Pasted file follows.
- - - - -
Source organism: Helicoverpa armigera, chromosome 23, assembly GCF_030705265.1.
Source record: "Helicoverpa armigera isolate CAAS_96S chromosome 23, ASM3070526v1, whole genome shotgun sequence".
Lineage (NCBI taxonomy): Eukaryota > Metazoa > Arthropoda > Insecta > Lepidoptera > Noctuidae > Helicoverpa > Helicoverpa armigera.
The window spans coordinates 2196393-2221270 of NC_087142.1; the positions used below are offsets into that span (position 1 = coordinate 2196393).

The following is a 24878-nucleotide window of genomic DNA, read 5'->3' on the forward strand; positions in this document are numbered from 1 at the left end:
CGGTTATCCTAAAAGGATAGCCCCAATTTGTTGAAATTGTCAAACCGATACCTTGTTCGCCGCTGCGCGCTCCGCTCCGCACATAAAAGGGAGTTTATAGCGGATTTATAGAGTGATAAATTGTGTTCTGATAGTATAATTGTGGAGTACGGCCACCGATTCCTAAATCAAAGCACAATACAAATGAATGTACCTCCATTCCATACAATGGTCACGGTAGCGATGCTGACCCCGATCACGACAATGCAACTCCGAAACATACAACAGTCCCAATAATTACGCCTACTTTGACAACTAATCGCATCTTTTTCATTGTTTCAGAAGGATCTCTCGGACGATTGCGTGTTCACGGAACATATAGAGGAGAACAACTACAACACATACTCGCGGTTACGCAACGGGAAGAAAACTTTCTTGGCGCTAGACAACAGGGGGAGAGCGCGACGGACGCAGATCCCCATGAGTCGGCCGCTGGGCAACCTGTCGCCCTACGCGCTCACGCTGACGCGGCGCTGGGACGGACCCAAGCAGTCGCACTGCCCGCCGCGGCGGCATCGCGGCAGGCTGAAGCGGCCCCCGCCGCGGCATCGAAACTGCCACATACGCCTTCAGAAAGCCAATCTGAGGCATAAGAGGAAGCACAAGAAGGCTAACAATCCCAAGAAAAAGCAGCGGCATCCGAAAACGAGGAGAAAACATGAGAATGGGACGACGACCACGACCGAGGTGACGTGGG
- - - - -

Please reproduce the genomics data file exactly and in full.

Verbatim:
Source organism: Helicoverpa armigera, chromosome 23, assembly GCF_030705265.1.
Source record: "Helicoverpa armigera isolate CAAS_96S chromosome 23, ASM3070526v1, whole genome shotgun sequence".
Lineage (NCBI taxonomy): Eukaryota > Metazoa > Arthropoda > Insecta > Lepidoptera > Noctuidae > Helicoverpa > Helicoverpa armigera.
The window spans coordinates 2196393-2221270 of NC_087142.1; the positions used below are offsets into that span (position 1 = coordinate 2196393).

The following is a 24878-nucleotide window of genomic DNA, read 5'->3' on the forward strand; positions in this document are numbered from 1 at the left end:
CGGTTATCCTAAAAGGATAGCCCCAATTTGTTGAAATTGTCAAACCGATACCTTGTTCGCCGCTGCGCGCTCCGCTCCGCACATAAAAGGGAGTTTATAGCGGATTTATAGAGTGATAAATTGTGTTCTGATAGTATAATTGTGGAGTACGGCCACCGATTCCTAAATCAAAGCACAATACAAATGAATGTACCTCCATTCCATACAATGGTCACGGTAGCGATGCTGACCCCGATCACGACAATGCAACTCCGAAACATACAACAGTCCCAATAATTACGCCTACTTTGACAACTAATCGCATCTTTTTCATTGTTTCAGAAGGATCTCTCGGACGATTGCGTGTTCACGGAACATATAGAGGAGAACAACTACAACACATACTCGCGGTTACGCAACGGGAAGAAAACTTTCTTGGCGCTAGACAACAGGGGGAGAGCGCGACGGACGCAGATCCCCATGAGTCGGCCGCTGGGCAACCTGTCGCCCTACGCGCTCACGCTGACGCGGCGCTGGGACGGACCCAAGCAGTCGCACTGCCCGCCGCGGCGGCATCGCGGCAGGCTGAAGCGGCCCCCGCCGCGGCATCGAAACTGCCACATACGCCTTCAGAAAGCCAATCTGAGGCATAAGAGGAAGCACAAGAAGGCTAACAATCCCAAGAAAAAGCAGCGGCATCCGAAAACGAGGAGAAAACATGAGAATGGGACGACGACCACGACCGAGGTGACGTGGG